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The Last Hundred Days

The Last Hundred Days

The Romanian revolution of 1989 was the bloodiest and most violent of all the uprisings that marked the end of Communism in Europe. The trial and execution of the dictator Nicolae Ceausescu and his wife Elena on Christmas Day, the street fighting between rebels and the hated Securitate and the pillaging of Ceausescu’s luxurious palaces and villas became, along with the fall of the Berlin Wall, the defining images of the end of the Cold War.

Set during Ceausescu’s last hundred days in power, Patrick McGuinness’s accomplished debut explores a world of danger, repression and corruption. When our narrator, a young English student with a damaged past and an uncertain future, arrives in Bucharest he finds himself in a job he never applied for.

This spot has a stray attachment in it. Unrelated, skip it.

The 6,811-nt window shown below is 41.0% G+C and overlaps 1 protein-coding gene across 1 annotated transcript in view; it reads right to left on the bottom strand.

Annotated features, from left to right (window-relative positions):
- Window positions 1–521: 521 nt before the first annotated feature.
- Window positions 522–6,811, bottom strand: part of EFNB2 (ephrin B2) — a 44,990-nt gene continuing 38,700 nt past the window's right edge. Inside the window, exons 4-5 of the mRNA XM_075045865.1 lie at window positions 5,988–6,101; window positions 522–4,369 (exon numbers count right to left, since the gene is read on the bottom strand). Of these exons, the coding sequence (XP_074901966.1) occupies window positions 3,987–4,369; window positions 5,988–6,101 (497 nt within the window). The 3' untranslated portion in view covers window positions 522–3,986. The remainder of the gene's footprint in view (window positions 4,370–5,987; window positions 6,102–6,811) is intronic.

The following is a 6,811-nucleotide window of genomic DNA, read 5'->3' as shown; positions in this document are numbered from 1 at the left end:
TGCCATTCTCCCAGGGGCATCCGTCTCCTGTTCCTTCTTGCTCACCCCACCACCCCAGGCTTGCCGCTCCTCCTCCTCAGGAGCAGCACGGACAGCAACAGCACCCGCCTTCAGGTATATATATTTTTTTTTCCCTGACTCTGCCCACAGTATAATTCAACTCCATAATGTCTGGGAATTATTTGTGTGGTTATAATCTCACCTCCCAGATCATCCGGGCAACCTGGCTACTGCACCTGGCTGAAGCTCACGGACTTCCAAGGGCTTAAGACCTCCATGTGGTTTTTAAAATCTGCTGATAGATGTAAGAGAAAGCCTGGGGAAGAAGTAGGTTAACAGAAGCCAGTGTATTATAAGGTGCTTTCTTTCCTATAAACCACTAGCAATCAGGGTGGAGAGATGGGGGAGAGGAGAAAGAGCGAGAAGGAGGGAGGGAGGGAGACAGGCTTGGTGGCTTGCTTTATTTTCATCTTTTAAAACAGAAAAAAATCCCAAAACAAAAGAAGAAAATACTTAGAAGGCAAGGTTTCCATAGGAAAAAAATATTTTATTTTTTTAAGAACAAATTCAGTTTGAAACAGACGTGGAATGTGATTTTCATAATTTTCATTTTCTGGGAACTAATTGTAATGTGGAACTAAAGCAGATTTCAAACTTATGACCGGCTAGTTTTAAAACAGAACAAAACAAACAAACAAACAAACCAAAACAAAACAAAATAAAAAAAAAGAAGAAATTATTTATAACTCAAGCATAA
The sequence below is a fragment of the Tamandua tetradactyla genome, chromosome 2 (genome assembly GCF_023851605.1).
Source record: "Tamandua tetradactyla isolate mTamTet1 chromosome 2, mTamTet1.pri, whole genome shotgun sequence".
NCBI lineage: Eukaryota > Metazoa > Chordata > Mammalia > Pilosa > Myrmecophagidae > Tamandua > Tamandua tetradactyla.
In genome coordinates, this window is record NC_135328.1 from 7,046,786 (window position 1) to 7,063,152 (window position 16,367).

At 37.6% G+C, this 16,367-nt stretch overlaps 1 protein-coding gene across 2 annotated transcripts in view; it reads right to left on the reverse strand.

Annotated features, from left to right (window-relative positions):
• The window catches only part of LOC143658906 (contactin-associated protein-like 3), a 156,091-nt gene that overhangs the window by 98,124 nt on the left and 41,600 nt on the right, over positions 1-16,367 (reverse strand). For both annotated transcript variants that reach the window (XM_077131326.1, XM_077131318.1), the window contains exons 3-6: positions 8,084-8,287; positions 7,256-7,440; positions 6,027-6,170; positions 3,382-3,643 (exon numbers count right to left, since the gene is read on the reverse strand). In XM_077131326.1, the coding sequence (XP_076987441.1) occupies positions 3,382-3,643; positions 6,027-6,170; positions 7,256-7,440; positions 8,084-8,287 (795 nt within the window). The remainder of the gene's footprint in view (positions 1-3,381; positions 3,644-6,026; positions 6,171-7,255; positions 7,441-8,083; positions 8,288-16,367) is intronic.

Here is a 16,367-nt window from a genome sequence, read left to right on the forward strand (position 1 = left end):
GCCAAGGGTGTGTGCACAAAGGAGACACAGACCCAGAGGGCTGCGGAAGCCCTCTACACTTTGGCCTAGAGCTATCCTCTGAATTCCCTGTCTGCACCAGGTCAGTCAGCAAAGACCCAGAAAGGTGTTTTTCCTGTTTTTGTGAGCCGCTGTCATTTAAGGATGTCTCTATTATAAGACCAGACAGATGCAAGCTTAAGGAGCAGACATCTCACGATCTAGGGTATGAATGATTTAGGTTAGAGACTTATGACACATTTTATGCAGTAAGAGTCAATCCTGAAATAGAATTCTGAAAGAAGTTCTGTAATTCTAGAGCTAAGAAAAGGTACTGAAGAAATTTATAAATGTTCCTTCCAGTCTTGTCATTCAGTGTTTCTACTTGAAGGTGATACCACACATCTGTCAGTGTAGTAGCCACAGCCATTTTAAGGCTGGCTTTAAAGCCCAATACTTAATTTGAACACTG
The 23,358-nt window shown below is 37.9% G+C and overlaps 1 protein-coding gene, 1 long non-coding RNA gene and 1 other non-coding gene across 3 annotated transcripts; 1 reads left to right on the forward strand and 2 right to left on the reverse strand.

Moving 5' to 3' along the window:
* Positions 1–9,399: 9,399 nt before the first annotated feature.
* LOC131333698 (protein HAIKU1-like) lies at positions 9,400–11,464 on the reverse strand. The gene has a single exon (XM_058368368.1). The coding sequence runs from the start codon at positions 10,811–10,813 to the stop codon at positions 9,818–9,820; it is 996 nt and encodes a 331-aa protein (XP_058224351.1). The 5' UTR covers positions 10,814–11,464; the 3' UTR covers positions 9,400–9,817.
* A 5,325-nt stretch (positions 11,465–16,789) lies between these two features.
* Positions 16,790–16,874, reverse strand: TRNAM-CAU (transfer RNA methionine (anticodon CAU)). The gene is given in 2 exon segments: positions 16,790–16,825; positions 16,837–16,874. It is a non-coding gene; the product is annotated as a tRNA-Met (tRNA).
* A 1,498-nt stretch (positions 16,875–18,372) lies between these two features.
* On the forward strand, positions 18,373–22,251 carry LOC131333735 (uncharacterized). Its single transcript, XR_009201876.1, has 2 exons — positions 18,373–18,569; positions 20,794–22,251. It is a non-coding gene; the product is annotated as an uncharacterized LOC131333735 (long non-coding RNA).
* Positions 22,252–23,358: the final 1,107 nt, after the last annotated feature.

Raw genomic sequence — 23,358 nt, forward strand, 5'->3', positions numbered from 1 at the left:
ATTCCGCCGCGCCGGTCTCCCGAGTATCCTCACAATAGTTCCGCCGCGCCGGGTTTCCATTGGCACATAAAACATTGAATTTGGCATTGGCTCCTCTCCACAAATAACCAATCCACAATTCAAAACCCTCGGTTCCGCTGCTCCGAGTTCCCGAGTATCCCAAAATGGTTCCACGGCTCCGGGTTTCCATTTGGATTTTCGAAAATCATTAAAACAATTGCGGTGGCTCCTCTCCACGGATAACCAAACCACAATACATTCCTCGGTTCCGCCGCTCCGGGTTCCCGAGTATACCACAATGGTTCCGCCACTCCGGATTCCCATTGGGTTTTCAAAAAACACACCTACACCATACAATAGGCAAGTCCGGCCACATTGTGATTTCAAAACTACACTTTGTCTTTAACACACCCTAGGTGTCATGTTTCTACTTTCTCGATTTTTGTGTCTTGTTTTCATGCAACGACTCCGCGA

With duties that become increasingly ambiguous and precarious, he soon finds himself uncomfortably and often dangerously close to the eye of the storm. He learns, as he goes, the uncertainty of friendships in a surveillance society: friendships that are compromised and riddled with danger and duplicity. He encounters dissidents, party apparatchiks, black-marketeers, diplomats, spies and ordinary Romanians, their lives all intertwined against a background of severe poverty and repression as Europe’s most paranoid regime plays out its bloody endgame.

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